Students pursuing a career in criminal justice have several career options in public and private corrections, security, and law enforcement arenas. Law enforcement officers may be responsible for protection of life and property, prevention of crimes, and the arrest of violators. Security personnel may be responsible for the protection of property, the prevention of crimes and the detection of those violating laws.  Corrections officers may be responsible for maintaining discipline and order in prisons, jails, detention centers, and halfway houses through the supervision and control of residents. Management opportunities in criminal justice and criminal justice administration can include local, state and federal agency work. Persons competing for entry-level criminal justice employment will generally be required to complete an employment application, written and oral exam, drug and psychological screening, background investigation, polygraph, medical exam and physical ability/agility testing.

Graduation Requirements

Students must complete a minimum of 92 credit hours with a minimum Grade Point Average (GPA) of 2.0 or better. All courses in this program must be completed with a grade of 'C' or better. Twenty-four (24) credits must be completed at Southwestern before the AAS Criminal Justice degree is awarded.

Courses that are developmental in nature, designed to prepare students for college transfer courses, are not applicable to this degree.

Complete the graduation application process one term prior to the term of completion (e.g., spring term graduates must apply during winter term).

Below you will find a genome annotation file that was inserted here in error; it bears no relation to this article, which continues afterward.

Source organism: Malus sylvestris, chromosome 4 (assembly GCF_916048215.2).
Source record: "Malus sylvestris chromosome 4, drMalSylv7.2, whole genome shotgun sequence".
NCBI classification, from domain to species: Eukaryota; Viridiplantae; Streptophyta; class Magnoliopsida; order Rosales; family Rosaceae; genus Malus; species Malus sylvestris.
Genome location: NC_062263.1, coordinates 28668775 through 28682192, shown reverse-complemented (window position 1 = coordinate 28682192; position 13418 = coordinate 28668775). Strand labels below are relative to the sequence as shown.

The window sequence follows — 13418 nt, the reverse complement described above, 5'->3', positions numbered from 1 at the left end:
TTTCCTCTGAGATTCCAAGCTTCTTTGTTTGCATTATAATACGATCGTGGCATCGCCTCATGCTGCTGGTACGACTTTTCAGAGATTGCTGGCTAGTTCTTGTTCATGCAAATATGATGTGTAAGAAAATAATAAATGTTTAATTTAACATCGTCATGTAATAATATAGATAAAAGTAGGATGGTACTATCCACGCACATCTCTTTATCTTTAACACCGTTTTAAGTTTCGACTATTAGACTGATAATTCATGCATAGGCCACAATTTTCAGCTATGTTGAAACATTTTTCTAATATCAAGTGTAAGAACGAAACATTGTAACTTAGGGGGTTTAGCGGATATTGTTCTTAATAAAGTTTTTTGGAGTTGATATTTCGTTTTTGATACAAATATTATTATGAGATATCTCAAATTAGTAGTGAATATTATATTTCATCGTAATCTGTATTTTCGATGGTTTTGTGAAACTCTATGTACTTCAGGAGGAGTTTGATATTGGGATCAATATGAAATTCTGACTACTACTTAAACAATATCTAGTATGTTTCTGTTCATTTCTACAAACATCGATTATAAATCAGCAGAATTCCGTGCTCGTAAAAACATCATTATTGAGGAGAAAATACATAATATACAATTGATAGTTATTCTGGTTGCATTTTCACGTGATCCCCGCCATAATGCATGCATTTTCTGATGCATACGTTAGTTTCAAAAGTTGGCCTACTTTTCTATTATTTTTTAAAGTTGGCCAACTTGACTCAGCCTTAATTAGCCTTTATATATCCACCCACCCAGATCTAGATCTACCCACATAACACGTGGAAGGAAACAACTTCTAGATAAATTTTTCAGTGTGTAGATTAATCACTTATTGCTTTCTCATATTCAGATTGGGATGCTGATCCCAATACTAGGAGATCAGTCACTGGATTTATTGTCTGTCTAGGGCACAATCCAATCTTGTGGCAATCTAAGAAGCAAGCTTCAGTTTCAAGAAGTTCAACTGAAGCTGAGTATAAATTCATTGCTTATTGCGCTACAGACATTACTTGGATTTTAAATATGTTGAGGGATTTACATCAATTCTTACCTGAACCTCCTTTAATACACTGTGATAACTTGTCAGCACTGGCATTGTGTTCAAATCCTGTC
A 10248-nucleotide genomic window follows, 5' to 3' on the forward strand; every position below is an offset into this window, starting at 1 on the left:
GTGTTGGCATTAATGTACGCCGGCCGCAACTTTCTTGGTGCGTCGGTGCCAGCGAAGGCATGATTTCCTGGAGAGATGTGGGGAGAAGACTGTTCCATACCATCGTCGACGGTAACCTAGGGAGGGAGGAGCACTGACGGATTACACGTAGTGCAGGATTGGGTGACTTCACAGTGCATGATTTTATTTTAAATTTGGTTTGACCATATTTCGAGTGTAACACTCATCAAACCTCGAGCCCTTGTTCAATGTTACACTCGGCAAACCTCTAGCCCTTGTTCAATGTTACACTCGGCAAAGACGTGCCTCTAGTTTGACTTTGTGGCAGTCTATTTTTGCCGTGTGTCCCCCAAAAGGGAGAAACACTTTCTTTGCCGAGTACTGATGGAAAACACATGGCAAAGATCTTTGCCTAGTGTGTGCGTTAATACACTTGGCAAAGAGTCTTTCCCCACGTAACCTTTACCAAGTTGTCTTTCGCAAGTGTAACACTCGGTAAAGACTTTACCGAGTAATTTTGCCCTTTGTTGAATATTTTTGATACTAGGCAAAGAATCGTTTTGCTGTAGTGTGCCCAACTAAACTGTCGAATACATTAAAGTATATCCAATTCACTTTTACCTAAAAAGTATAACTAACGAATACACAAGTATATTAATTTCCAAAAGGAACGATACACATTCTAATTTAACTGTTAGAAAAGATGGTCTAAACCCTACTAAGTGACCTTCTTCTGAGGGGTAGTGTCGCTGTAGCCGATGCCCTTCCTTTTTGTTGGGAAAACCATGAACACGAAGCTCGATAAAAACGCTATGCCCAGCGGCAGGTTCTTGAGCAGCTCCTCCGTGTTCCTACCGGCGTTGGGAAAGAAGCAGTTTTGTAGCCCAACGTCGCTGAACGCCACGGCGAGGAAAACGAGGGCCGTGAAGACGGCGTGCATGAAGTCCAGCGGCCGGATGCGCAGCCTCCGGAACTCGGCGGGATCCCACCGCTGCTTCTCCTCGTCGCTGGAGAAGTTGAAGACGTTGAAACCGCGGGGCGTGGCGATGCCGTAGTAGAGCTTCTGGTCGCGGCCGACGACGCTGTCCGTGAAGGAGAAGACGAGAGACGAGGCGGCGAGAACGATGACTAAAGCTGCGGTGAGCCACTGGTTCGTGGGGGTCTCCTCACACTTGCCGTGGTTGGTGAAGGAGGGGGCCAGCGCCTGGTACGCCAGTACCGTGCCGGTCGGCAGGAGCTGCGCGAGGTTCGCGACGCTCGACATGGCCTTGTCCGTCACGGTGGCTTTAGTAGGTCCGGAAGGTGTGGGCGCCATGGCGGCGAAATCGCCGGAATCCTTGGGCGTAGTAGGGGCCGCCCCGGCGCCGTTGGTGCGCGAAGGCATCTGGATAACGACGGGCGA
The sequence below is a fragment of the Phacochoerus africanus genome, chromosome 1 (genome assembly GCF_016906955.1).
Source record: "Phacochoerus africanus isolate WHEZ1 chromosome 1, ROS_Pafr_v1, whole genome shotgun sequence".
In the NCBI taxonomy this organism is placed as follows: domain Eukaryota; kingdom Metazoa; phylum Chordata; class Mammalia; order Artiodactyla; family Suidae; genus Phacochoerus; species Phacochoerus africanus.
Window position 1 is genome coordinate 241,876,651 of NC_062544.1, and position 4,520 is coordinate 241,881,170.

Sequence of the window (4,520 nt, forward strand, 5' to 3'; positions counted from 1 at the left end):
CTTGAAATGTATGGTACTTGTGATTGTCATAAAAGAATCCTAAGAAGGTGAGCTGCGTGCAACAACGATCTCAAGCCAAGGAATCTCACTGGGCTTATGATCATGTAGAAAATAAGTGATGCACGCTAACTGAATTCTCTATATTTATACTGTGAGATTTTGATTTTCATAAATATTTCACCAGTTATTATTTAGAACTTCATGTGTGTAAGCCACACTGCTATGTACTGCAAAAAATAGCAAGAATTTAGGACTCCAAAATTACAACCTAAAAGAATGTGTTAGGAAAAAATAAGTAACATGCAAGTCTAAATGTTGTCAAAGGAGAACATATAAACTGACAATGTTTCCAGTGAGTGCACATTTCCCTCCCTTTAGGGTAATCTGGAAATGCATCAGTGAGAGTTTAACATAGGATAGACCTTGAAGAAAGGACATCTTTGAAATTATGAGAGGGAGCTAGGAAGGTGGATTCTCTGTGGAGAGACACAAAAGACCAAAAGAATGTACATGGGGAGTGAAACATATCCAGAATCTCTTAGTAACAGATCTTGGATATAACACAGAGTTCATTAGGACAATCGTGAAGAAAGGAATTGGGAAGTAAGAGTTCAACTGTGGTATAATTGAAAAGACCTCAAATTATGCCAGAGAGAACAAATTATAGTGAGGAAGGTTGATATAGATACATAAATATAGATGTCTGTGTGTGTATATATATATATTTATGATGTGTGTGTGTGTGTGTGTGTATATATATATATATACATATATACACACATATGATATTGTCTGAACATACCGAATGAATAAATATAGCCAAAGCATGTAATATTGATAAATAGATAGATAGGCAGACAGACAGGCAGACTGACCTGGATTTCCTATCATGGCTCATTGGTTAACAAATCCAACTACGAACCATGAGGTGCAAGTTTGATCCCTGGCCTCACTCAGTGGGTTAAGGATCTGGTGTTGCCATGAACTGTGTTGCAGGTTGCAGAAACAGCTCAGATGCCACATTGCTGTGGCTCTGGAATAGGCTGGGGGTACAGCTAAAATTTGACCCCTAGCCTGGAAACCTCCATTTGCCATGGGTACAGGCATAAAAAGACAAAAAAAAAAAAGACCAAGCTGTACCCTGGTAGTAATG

Pre-Program Courses

Students are required to take the following courses prior to the program courses, depending on students' college placement information. See advisor for details:

CIS90Computer Basics (or demonstrate proficiency)2
MTH60Algebra I4
WR90Paragraph Fundamentals (or placement in higher writing course)3-4
or WR90R Academic Literacy

Program Guide

Plan of Study Grid
First Year
FallCredits
BA285 Human Relations in Organizations 3
CJ100 Intro to Criminal Justice 4
Social Science Elective 1 3
WR121
English Composition
or Introduction to Expository Writing
or English Composition w/Honors
3
Elective 2 3
 Credits16
Winter
CJ101
Intro to Criminology
or Introduction to Criminology
4
CJ110 Intro to Policing 4
Social Science Elective 1 3
Elective 2 3
Specific Elective 3 3
 Credits17
Spring
CJ220 Introduction to Substantive Law 4
MTH65 Algebra II 4 4
SP218
Interpersonal Communication
or Fundamentals of Public Speaking
3
Social Science Elective 1 3
Specific Elective 3 3
 Credits17
Second Year
Fall
CJ222 Constitutional Law 4
Social Science Elective 1 3
Specific Elective 3 3
Elective 2 3
PE185 Physical Education 6 1
 Credits14
Winter
CIS120 Concepts of Computing 4
CJ130 Corrections an Introduction 4
PE185 Physical Education 6 1
Specific Elective 3 3
Elective 2 3
 Credits15
Spring
CJ247 Ethics in Criminal Justice 3
PE185 Physical Education 6 1
Social Science Elective 1 3
Specific Elective 3 6
 Credits13
 Total Credits92
1

Social Science Electives from: SOC204 Introduction to Sociology, SOC205 Social Institutions and Change, SOC206 Social Problems and Issues, or any ANTH, SOC, PSY courses except 180/280 course and PS201 American Government Political to substitute.

2

Developmental and remedial courses will not fulfill elective requirement.

3

Specific Electives: WR227 Report Writing; any CJ, EM, PSY, ANTH, or SOC course not included in the degree program.

4

MTH95 Intermediate Algebra or higher may be substituted for MTH65 Algebra II.

5

SP100 Basic Speech Communications or higher may be substituted for SP219 Small Group Discussion.

6

HE250 Personal Health or PE231 Wellness for Life may be substituted for three (3) credits of PE185 sport/activity courses.

Program Student Learning Outcomes

Upon successful completion of this program the student will be able to:

  • Identify the characteristics of professional integrity and ethi­cal standards for Oregon criminal justice professionals.
  • Describe and relate the constitutional rights and responsi­bilities of citizens, offenders, and victims as they apply to state, federal, and procedural laws.
  • Describe the processes and technology used to gather, investigate, manage, and report information in the criminal justice field.
  • Identify the legal responsibilities of criminal justice profes­sionals as they relate to cultural diversity and establishing positive community relationships.